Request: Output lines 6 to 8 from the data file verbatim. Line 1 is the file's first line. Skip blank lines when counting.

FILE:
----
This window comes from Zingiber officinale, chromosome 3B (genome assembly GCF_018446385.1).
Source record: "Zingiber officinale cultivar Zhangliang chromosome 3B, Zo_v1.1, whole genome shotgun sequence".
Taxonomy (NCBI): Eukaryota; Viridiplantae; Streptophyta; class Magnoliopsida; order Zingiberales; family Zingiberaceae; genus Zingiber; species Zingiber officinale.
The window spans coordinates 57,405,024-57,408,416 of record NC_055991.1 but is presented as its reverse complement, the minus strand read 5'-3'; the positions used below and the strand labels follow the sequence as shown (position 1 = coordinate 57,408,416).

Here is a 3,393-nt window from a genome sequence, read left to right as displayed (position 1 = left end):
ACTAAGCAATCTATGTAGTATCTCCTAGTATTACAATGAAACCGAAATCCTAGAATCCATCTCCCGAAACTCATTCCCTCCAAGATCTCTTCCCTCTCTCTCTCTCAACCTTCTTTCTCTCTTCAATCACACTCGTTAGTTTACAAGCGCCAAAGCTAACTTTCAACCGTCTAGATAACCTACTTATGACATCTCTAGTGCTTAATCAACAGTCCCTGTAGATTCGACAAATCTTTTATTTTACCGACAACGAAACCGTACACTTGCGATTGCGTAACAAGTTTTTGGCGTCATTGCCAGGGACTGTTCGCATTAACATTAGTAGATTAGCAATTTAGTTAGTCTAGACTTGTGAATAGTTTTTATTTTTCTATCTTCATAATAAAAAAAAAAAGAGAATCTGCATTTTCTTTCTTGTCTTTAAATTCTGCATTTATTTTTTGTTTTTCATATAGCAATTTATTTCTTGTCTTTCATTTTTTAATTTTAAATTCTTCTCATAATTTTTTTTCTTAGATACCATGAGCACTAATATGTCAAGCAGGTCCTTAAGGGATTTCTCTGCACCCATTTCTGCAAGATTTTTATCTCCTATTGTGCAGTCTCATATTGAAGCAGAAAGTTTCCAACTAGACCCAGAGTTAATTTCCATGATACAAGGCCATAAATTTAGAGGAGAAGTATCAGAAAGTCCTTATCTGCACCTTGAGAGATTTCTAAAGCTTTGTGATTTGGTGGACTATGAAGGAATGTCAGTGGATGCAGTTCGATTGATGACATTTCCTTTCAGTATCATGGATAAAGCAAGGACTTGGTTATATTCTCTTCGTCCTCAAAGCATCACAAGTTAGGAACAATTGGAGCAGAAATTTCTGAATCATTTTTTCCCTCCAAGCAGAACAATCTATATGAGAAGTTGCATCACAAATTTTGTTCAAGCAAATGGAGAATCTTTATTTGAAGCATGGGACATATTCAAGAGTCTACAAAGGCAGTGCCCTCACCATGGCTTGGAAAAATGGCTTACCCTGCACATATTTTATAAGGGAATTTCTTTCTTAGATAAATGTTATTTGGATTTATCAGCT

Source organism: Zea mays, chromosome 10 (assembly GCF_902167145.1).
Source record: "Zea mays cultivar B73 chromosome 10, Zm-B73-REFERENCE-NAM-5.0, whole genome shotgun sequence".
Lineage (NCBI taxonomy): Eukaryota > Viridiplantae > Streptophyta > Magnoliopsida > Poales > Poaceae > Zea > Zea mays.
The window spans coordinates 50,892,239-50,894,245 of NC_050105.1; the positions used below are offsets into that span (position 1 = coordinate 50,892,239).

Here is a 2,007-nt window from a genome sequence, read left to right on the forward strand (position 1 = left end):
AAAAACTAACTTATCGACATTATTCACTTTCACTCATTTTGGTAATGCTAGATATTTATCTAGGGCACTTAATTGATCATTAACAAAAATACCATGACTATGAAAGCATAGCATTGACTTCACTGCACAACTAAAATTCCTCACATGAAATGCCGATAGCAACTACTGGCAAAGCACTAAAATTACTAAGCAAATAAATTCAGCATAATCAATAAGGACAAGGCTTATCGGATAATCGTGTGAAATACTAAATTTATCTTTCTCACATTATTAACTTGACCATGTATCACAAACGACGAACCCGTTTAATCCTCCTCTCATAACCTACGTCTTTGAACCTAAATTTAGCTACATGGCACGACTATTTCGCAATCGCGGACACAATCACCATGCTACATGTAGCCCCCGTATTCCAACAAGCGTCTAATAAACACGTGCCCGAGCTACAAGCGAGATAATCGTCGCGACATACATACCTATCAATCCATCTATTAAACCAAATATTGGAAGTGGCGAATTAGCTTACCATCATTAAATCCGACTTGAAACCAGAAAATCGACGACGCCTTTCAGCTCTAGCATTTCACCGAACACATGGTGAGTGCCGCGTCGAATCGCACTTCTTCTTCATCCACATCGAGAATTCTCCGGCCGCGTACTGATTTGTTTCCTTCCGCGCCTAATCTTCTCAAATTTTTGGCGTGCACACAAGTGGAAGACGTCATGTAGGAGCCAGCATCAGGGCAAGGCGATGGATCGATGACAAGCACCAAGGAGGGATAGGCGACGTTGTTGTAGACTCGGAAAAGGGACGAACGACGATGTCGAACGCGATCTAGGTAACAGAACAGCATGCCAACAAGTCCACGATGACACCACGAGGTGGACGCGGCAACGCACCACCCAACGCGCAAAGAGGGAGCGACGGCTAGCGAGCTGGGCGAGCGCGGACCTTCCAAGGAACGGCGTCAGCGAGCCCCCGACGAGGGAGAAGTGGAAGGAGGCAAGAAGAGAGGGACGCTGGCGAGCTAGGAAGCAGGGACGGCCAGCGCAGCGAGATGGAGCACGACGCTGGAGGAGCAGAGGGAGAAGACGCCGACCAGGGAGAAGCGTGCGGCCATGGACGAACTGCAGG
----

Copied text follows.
ACTAAGCAATCTATGTAGTATCTCCTAGTATTACAATGAAACCGAAATCCTAGAATCCATCTCCCGAAACTCATTCCCTCCAAGATCTCTTCCCTCTCTCTCTCTCAACCTTCTTTCTCTCTTCAATCACACTCGTTAGTTTACAAGCGCCAAAGCTAACTTTCAACCGTCTAGATAACCTACTTATGACATCTCTAGTGCTTAATCAACAGTCCCTGTAGATTCGACAAATCTTTTATTTTACCGACAACGAAACCGTACACTTGCGATTGCGTAACAAGTTTTTGGCGTCATTGCCAGGGACTGTTCGCATTAACATTAGTAGATTAGCAATTTAGTTAGTCTAGACTTGTGAATAGTTTTTATTTTTCTATCTTCATAATAAAAAAAAAAAGAGAATCTGCATTTTCTTTCTTGTCTTTAAATTCTGCATTTATTTTTTGTTTTTCATATAGCAATTTATTTCTTGTCTTTCATTTTTTAATTTTAAATTCTTCTCATAATTTTTTTTCTTAGATACCATGAGCACTAATATGTCAAGCAGGTCCTTAAGGGATTTCTCTGCACCCATTTCTGCAAGATTTTTATCTCCTATTGTGCAGTCTCATATTGAAGCAGAAAGTTTCCAACTAGACCCAGAGTTAATTTCCATGATACAAGGCCATAAATTTAGAGGAGAAGTATCAGAAAGTCCTTATCTGCACCTTGAGAGATTTCTAAAGCTTTGTGATTTGGTGGACTATGAAGGAATGTCAGTGGATGCAGTTCGATTGATGACATTTCCTTTCAGTATCATGGATAAAGCAAGGACTTGGTTATATTCTCTTCGTCCTCAAAGCATCACAAGTTAGGAACAATTGGAGCAGAAATTTCTGAATCATTTTTTCCCTCCAAGCAGAACAATCTATATGAGAAGTTGCATCACAAATTTTGTTCAAGCAAATGGAGAATCTTTATTTGAAGCATGGGACATATTCAAGAGTCTACAAAGGCAGTGCCCTCACCATGGCTTGGAAAAATGGCTTACCCTGCACATATTTTATAAGGGAATTTCTTTCTTAGATAAATGTTATTTGGATTTATCAGCT

Source organism: Zea mays, chromosome 10 (assembly GCF_902167145.1).
Source record: "Zea mays cultivar B73 chromosome 10, Zm-B73-REFERENCE-NAM-5.0, whole genome shotgun sequence".